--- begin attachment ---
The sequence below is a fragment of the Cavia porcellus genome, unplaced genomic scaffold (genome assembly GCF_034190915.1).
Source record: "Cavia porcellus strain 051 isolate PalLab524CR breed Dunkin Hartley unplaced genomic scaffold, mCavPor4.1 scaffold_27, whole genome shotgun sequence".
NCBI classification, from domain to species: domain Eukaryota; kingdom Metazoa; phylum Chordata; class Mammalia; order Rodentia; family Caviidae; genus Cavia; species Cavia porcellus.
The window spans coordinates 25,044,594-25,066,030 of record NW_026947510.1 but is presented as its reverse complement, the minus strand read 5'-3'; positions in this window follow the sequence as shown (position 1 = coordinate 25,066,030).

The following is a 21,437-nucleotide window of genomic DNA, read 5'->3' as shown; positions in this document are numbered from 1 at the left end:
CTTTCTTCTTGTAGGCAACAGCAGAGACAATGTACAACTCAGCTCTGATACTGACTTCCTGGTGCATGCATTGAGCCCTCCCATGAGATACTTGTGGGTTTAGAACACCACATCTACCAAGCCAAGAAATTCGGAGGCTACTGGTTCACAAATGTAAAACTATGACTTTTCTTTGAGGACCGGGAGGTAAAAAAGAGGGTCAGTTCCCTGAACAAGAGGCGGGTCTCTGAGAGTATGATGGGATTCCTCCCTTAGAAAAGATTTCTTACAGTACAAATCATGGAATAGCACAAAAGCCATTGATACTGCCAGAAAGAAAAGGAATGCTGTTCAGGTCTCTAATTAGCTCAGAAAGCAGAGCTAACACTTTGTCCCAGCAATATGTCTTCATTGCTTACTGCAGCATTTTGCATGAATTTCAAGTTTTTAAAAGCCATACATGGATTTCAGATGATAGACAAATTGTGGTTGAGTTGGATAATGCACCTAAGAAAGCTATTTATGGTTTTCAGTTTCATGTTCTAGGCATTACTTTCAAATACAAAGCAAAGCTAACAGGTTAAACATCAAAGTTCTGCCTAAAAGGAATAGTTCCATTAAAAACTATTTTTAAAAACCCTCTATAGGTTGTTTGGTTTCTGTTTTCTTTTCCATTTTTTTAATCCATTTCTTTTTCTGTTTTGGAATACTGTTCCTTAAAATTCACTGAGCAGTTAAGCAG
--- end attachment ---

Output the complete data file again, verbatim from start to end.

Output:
The sequence below is a fragment of the Cavia porcellus genome, unplaced genomic scaffold (genome assembly GCF_034190915.1).
Source record: "Cavia porcellus strain 051 isolate PalLab524CR breed Dunkin Hartley unplaced genomic scaffold, mCavPor4.1 scaffold_27, whole genome shotgun sequence".
NCBI classification, from domain to species: domain Eukaryota; kingdom Metazoa; phylum Chordata; class Mammalia; order Rodentia; family Caviidae; genus Cavia; species Cavia porcellus.
The window spans coordinates 25,044,594-25,066,030 of record NW_026947510.1 but is presented as its reverse complement, the minus strand read 5'-3'; positions in this window follow the sequence as shown (position 1 = coordinate 25,066,030).

The following is a 21,437-nucleotide window of genomic DNA, read 5'->3' as shown; positions in this document are numbered from 1 at the left end:
CTTTCTTCTTGTAGGCAACAGCAGAGACAATGTACAACTCAGCTCTGATACTGACTTCCTGGTGCATGCATTGAGCCCTCCCATGAGATACTTGTGGGTTTAGAACACCACATCTACCAAGCCAAGAAATTCGGAGGCTACTGGTTCACAAATGTAAAACTATGACTTTTCTTTGAGGACCGGGAGGTAAAAAAGAGGGTCAGTTCCCTGAACAAGAGGCGGGTCTCTGAGAGTATGATGGGATTCCTCCCTTAGAAAAGATTTCTTACAGTACAAATCATGGAATAGCACAAAAGCCATTGATACTGCCAGAAAGAAAAGGAATGCTGTTCAGGTCTCTAATTAGCTCAGAAAGCAGAGCTAACACTTTGTCCCAGCAATATGTCTTCATTGCTTACTGCAGCATTTTGCATGAATTTCAAGTTTTTAAAAGCCATACATGGATTTCAGATGATAGACAAATTGTGGTTGAGTTGGATAATGCACCTAAGAAAGCTATTTATGGTTTTCAGTTTCATGTTCTAGGCATTACTTTCAAATACAAAGCAAAGCTAACAGGTTAAACATCAAAGTTCTGCCTAAAAGGAATAGTTCCATTAAAAACTATTTTTAAAAACCCTCTATAGGTTGTTTGGTTTCTGTTTTCTTTTCCATTTTTTTAATCCATTTCTTTTTCTGTTTTGGAATACTGTTCCTTAAAATTCACTGAGCAGTTAAGCAG